–Steve Scafidi, author of Sparks from a Nine-Pound Hammer, For Love of Common Words, The Cabinetmaker’s Window, and To the Bramble and the Briar  

“In her interview with The Paris Review, Joan Didion offered this credo: ‘The writer is always tricking the reader into listening to the dream.’ To read Devin Kelly’s poetry collection, In This Quiet Church of Night I Say Amen is to privilege the dream. This book is an elegy for the living, the simple difficulty within and behind departure: ‘Who we let go & how—I want to tell you this means more than who we stay beside.’ The hard geographic lines in this collection, as we move through the industrial landscape of Appalachia to the coffee-studded sidewalks of Brooklyn, draw parcels of memories and non-memories. Such proximities ask us who we are when we are here and not here. Kelly is a poet of infinite feeling, a poet who is not afraid to bewilder his capacity to love. This book hurts the way life hurts, and Kelly promises us thus: ‘Life will have, I think, its punishment for all of us.’ If you grow dizzy as you read this book, it’s because you haven’t been breathing. These are gorgeous poems.”

–Natalie Eilbert, author of Indictus and Swan Feast

Blood on Blood

Unknown Press, 2016



“A striking vision of Springsteen’s iconic Nebraska, Devin Kelly’s Blood on Blood is a great example of the potential of the ekphrastic form: communicating so deeply with another work of art that a whole new work and world springs forth. Stretching beyond the songs, the poems spread wide their lyric virtuosity, exploring the beautiful, tragic and tender American condition.”

—Bianca Stone, author of Someone Else’s Wedding Vows, I Want To Open The Mouth God Gave You, Beautiful Mutant, and I Saw The Devil With His Needlework

“The poems in Blood on Blood are both fan fiction & testament. Devin Kelly vividly sketches out the lives of characters from Bruce Springsteen’s Nebraska album. A serial killer is decked out in “a suit all paisley / & pink” & a girl “dips a French fry / in her coke.” Kelly’s images are bewitching & luminous. His phrasing captures the swerves & pauses of spoken speech. The poems also testify to the eternal-but-fleeting bonds between father & son & between brothers. In one poem, a speaker, remembering a car ride with his deceased father, says, “You are so much his you cannot contain / your love.” Confession: I cried when I read those lines. Kelly’s poems are full of small mercies & blood-warm insights. I highly recommend this book.”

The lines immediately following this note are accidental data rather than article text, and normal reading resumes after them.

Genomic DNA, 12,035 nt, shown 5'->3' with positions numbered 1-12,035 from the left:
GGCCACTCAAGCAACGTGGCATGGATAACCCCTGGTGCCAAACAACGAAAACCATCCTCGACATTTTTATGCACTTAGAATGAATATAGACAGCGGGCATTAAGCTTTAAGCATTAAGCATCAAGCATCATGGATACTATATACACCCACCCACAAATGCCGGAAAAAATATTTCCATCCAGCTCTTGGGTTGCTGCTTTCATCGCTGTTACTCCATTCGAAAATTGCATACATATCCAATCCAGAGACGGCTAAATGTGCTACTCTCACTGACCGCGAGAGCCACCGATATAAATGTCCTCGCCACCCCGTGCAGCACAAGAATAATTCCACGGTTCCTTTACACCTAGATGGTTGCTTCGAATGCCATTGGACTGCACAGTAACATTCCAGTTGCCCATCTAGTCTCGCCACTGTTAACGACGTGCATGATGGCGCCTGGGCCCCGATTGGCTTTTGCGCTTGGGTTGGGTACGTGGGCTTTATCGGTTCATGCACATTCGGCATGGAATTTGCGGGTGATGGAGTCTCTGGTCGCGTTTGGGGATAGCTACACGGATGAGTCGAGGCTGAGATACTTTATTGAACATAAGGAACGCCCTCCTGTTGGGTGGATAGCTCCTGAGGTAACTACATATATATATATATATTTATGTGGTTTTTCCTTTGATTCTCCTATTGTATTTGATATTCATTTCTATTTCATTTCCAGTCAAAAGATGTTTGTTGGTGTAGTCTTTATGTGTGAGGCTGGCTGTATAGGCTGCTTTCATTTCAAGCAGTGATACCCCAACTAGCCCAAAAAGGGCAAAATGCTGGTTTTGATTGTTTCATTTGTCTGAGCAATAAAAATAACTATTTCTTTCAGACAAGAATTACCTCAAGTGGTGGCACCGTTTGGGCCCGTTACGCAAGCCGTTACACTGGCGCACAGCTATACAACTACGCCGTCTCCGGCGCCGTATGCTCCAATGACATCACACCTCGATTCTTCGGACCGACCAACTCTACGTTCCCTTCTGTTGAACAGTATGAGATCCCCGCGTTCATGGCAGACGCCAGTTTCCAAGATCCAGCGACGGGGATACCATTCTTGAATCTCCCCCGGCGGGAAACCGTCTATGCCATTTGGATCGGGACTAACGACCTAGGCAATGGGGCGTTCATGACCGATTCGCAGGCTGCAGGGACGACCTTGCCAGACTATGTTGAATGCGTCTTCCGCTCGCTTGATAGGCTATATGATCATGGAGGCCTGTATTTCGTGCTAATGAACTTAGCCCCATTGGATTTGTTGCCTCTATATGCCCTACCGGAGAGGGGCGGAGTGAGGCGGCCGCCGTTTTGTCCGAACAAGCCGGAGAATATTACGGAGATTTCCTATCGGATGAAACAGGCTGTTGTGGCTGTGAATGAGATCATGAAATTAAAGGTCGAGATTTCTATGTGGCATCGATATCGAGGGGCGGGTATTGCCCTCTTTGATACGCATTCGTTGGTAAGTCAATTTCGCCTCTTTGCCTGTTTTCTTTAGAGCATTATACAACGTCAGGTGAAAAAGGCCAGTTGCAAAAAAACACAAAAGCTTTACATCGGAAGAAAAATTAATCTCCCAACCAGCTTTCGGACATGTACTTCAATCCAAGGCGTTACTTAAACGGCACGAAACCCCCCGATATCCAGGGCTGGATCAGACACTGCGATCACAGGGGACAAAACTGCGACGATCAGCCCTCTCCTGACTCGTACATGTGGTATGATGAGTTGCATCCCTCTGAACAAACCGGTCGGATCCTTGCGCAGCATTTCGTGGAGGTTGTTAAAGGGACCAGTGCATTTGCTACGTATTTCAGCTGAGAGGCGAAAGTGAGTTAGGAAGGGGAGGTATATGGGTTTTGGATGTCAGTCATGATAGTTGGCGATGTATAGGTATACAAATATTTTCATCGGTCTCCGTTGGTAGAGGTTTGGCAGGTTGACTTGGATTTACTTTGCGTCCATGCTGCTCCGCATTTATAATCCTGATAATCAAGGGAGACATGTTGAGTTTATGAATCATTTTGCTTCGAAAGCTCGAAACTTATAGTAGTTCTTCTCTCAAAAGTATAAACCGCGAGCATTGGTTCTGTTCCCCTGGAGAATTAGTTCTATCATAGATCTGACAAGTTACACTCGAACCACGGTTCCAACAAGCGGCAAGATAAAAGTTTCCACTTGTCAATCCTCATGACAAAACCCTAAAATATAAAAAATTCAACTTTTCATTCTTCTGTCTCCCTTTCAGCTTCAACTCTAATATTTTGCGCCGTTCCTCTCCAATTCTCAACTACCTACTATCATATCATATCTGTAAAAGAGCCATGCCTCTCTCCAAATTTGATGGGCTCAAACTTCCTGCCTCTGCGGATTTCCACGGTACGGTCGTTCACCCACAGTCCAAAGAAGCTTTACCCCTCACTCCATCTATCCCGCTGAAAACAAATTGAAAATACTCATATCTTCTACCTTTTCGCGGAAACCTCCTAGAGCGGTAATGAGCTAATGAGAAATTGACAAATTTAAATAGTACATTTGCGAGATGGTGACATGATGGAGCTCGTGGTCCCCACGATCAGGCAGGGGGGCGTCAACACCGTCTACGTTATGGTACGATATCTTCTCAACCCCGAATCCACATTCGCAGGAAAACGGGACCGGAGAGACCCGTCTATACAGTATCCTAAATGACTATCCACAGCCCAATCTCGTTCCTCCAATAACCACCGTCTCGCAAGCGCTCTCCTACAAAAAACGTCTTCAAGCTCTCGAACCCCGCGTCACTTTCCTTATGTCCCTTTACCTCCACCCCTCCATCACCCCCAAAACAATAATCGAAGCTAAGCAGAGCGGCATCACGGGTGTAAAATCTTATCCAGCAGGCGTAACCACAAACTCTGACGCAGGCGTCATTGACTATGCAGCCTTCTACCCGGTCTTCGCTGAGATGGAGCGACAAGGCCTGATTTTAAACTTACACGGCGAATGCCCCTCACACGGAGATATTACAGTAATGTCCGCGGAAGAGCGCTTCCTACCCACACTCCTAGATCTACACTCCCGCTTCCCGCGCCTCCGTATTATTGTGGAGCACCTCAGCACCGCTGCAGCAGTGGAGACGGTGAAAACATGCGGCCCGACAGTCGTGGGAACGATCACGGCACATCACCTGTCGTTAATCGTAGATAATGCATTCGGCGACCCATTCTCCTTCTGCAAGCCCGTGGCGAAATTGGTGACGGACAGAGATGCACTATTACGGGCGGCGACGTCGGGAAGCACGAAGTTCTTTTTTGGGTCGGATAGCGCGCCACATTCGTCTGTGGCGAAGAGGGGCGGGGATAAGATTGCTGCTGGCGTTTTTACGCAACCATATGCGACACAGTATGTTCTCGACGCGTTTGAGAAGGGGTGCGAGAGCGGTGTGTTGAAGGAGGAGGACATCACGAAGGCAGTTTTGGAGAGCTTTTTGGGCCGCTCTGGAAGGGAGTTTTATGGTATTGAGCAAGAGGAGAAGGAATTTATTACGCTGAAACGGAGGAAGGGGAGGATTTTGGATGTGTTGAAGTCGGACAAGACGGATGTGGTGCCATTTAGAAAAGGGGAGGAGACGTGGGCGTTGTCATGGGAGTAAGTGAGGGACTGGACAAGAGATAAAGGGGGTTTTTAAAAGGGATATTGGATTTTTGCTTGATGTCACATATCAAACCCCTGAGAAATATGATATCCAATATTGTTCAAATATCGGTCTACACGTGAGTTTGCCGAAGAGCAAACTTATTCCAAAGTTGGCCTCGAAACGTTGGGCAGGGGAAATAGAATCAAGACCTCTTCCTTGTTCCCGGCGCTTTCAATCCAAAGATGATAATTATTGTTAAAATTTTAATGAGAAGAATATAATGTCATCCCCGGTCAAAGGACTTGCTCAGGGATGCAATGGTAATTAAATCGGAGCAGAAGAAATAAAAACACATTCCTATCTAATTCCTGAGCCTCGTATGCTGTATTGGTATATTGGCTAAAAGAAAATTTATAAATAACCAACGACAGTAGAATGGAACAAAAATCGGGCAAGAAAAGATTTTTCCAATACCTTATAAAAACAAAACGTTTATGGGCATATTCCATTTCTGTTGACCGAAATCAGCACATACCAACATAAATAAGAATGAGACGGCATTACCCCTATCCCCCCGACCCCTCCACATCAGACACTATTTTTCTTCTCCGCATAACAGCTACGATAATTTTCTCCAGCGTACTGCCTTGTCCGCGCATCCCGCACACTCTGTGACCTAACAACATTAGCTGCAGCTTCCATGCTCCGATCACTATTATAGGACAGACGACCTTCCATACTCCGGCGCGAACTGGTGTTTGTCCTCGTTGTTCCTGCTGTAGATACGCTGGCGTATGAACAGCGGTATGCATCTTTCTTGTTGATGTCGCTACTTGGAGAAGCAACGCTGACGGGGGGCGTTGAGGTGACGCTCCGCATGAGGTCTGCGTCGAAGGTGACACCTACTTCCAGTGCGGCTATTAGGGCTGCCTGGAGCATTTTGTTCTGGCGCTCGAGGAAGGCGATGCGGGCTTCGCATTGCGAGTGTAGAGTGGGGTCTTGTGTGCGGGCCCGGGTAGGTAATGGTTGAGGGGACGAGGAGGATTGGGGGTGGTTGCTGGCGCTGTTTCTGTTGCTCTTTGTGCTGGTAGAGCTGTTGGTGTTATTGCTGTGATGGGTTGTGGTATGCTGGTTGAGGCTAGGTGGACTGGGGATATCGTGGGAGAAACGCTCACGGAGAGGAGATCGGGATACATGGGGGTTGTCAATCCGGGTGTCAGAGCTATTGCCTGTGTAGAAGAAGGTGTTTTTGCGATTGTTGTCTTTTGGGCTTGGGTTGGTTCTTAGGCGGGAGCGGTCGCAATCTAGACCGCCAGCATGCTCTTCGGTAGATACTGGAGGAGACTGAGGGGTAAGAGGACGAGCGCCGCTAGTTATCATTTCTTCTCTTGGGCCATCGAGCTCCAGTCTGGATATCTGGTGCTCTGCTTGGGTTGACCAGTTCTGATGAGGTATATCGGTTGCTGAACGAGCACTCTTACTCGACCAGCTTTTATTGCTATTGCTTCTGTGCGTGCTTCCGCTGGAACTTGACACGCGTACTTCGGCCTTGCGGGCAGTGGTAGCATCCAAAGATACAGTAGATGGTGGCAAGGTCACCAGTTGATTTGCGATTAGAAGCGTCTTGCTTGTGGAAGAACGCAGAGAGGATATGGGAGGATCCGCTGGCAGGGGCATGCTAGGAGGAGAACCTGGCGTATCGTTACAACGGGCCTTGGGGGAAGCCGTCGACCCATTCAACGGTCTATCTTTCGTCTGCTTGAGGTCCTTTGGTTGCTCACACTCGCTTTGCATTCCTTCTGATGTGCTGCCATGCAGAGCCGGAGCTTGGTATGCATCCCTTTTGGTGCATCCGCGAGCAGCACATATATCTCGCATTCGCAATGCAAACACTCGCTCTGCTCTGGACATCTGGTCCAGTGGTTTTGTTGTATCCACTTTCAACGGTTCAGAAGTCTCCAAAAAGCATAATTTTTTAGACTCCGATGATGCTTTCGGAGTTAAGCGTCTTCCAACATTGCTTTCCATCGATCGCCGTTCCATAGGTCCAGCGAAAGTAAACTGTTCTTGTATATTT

– Eduardo C. Corral, author of Slow Lightning

“Devin Kelly is a master storyteller. He weaves together mysterious lyricism with narrative so naturally and effectively, I feel like I know the narrator like myself, but am excitedly intrigued by the ghostly presence of all the characters. Each poem makes me want to know more, makes me hungry for details and more lines. Kelly takes surprising turns and twists while telling it like it is, such as in this line: “God’s a good lie. & even God knows.” He’s definitely a poet to watch.”

– Joanna C. Valente, author of Sirs & MadamsThe Gods Are Dead, and Marys of the Sea

“This is poetry to live with. Devin Kelly is an American writer who’s spun life and song into a traveling tale of petty crime, of a blue kind of violence, of love at dusk and dawn, and of God (whoever she is). Kelly’s is a world of meaning and unmasking, an astonishing poetry of loss and becoming.”

– A.M. Davenport, editor of Full Stop and The Scofield

“Kelly goes between the songs, between the words, the notes. He keeps going until he hits marrow. This isn’t tribute. It’s the work we knew was inside Springsteen’s masterpiece all along.”

– William Lessard, author of Rembrandt with Cellphone